This little robot is compatible with a range of computers, laptops, tablets and mobile devices. You don’t need wi-fi to play with this robot. American Mensa, the society for high-IQ smarty-pants people, has partnered with Educational Insights to bring your kids this robot. In fact, Artie will be the first robot and only one of three characters to receive an honorary Mensa card. The others were Lisa Simpson and Mr. Peabody.
It just became that much easier for students to grab food without interrupting a study break. Starship and Sodexo have launched a robot food delivery service at Virginia's George Mason University, giving students and staff access to food within an av...
A six-hour stand-off between police and a 40-year-old man threatening to set alight a convenience store was brought to a peaceful end by a robot carrying a vape pen. Local media reports described a tense situation on Saturday morning in Novato, Calif...
Shut the internet down! I have finally seen everything. If you have ever wondered how robots stay in shape, we have the answer. Apparently, it all goes back to the 1980s. This video shows us that robots keep fit by doing aerobics Jane Fonda style, complete with 1980s aerobics studio film set. Who knew? THIS is the reason they will be hard to kill when they come for us in the apocalypse. These bots are fit!
Check out this video of a 3D printed Z6 hexapod robot by Robugtix performing a 1980’s style aerobics show routine. It’s pretty badass. It’s just too bad the robot isn’t wearing one of those silly leotard things that people wore back then. This ‘bot has all the moves, if not the clothes. It works out to a classic ’80s jam that be at home in almost any ’80s action or drama movie, and basically shakes its servos all over the place.
At the beginning of the video, the six-legged robot unfolds itself and starts the routine. It moves surprisingly smoothly. So at least now we know that our future will be filled with agile robots who will dance over our graves.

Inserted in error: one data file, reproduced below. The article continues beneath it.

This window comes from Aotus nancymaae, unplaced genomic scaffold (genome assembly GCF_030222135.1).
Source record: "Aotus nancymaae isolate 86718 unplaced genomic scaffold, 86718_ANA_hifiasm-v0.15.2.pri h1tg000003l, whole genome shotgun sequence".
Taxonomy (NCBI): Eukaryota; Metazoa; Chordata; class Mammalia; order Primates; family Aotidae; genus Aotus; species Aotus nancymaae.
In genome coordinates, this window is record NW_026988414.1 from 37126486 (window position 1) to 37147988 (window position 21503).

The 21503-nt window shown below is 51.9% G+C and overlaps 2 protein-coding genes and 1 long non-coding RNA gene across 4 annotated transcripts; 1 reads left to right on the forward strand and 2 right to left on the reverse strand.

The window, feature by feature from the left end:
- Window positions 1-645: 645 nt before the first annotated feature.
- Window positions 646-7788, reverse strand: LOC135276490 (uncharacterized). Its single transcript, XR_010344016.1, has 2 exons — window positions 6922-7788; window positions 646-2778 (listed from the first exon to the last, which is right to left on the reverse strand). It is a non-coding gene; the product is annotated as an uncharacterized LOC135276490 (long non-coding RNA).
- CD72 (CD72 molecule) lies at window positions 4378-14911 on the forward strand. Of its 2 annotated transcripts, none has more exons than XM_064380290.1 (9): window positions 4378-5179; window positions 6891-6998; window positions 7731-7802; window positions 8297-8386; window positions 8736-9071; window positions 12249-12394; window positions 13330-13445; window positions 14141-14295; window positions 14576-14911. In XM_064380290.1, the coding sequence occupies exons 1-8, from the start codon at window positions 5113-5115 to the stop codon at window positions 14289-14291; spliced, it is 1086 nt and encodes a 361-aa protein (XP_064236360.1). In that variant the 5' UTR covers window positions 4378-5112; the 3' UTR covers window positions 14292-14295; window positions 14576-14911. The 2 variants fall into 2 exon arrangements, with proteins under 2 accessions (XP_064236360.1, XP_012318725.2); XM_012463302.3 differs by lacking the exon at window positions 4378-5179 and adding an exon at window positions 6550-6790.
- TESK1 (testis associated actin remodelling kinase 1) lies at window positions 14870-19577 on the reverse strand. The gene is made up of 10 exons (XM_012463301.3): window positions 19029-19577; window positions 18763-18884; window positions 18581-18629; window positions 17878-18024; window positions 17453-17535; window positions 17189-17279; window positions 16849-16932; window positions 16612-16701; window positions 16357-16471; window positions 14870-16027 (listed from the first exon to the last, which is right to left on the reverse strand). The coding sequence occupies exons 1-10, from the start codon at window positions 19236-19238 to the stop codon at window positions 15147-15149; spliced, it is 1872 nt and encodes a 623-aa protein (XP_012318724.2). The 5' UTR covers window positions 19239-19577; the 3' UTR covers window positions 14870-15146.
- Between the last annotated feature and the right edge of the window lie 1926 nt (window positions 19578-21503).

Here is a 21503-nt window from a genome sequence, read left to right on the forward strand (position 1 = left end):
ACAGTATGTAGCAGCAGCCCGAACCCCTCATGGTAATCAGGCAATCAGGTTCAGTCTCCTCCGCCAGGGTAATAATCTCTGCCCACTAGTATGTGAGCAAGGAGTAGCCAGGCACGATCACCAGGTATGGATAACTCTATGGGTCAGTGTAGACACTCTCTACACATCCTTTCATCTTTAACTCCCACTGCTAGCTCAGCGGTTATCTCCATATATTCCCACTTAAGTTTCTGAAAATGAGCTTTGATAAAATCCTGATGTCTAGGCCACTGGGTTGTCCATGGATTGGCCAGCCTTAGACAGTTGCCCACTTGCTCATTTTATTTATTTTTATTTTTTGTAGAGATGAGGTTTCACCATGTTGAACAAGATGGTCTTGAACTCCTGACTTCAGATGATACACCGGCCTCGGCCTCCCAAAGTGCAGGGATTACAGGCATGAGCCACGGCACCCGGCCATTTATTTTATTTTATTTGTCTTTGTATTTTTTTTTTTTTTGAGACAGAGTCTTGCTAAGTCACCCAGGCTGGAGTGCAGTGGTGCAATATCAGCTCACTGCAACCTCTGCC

BotBoxer is the creation of SkyTech Sport, a company that makes gym equipment, most famous for the simulators used to train the US olympic ski team. Five years ago, the Los Angeles-based company turned its attention to creating a robotic boxing train...
Ubtech is once again trotting out its Walker bipedal robot. Pun intended. But this time out, the previously limbless robot has a pair of arms so that it can grab and pass objects to you, like a proper robot servant. The robot stands at 4.75 feet tall, so you can hug it if you want too.
This updated Walker also has improved self-balancing which is a good thing because it got a weight bump from 82 pounds up to 170 pounds. You don’t want this guy falling on you and breaking your frail human body. It uses 36 actuators to handle complex terrain and external impacts and has sensors to help stabilize itself as it walks smoothly. Walker uses Ubtech’s Simultaneous Localization and Mapping technology to plan paths as it avoids obstacles. The robot also has facial recognition tech on board. It sounds like this is a big step up from the previous version.
There’s info yet on how much this robot will cost or a date when we can expect it, but we also hear that the company’s Cruzr service robot also got an upgrade, with better performance, connectivity, and maneuverability. The new and updated Cruzr will be available worldwide for the first time this year. You can check out both robots at CES if you are attending.